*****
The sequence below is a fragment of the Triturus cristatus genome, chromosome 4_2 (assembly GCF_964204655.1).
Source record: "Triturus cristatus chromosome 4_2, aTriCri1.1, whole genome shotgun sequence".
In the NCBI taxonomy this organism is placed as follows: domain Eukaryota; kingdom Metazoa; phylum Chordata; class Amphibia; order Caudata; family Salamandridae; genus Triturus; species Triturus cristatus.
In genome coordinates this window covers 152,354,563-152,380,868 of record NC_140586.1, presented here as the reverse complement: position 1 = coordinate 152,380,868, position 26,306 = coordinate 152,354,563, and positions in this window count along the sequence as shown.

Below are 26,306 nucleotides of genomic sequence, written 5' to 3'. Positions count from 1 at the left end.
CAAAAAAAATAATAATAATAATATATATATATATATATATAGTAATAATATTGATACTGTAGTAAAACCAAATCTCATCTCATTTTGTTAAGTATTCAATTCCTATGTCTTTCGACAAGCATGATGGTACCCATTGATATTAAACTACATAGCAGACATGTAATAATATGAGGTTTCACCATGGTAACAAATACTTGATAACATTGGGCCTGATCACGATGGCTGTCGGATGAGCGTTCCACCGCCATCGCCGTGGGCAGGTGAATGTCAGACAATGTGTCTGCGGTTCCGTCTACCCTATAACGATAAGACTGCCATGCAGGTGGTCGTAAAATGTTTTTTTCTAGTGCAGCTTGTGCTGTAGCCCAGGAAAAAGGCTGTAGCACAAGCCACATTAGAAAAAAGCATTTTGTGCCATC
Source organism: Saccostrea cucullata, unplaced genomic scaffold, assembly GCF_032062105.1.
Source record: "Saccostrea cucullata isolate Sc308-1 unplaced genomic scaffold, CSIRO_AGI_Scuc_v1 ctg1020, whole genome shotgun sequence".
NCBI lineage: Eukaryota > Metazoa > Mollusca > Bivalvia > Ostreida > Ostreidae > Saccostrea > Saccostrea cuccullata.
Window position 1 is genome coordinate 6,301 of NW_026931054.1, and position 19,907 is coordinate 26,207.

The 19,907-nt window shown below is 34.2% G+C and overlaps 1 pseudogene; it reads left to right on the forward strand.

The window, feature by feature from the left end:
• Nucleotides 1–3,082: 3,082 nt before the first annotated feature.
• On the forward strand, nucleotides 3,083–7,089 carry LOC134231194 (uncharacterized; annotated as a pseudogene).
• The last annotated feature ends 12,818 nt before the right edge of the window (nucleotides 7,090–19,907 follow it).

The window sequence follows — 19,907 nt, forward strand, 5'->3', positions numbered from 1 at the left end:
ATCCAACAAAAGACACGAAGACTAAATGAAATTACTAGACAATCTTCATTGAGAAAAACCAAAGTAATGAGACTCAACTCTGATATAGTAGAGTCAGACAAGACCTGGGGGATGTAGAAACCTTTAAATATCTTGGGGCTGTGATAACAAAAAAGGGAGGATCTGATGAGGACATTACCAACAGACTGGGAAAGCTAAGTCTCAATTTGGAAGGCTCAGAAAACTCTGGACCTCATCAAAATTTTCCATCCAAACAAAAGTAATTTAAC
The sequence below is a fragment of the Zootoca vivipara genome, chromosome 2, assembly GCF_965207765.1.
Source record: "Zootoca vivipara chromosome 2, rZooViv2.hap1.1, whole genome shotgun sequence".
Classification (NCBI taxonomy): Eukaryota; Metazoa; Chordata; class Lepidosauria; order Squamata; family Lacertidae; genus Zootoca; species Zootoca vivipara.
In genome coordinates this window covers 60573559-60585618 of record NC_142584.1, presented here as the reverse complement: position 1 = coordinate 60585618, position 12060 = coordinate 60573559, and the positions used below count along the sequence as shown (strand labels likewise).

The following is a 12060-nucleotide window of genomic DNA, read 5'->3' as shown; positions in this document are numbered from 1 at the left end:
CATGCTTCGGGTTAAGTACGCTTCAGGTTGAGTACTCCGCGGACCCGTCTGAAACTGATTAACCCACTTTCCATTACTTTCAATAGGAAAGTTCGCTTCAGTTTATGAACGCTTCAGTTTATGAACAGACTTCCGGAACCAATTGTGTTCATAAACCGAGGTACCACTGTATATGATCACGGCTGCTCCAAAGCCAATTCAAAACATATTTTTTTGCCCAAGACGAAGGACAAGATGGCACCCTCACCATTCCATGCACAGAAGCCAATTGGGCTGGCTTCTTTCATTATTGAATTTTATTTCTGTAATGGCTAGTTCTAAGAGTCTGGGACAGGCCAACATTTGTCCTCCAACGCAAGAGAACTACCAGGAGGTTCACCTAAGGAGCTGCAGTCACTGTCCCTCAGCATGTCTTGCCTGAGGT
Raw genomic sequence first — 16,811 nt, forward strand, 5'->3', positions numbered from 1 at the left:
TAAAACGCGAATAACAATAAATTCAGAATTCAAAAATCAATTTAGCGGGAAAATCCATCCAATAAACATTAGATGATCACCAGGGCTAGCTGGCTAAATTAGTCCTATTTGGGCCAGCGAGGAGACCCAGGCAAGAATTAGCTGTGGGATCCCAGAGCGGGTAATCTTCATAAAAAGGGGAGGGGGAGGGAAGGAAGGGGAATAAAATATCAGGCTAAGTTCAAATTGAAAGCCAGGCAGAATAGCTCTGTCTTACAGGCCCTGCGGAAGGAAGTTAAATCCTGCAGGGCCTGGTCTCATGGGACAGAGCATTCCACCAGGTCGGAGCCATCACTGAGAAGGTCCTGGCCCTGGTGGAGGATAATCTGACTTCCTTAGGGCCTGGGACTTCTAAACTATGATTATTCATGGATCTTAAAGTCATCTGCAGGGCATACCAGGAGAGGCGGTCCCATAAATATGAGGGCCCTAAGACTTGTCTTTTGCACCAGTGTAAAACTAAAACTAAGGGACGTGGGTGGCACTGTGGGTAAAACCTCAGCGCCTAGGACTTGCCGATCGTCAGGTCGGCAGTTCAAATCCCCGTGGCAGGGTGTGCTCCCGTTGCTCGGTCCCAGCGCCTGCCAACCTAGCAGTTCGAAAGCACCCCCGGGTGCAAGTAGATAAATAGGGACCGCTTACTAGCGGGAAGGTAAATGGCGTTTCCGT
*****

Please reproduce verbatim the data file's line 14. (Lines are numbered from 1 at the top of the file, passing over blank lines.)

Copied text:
• On the forward strand, nucleotides 3,083–7,089 carry LOC134231194 (uncharacterized; annotated as a pseudogene).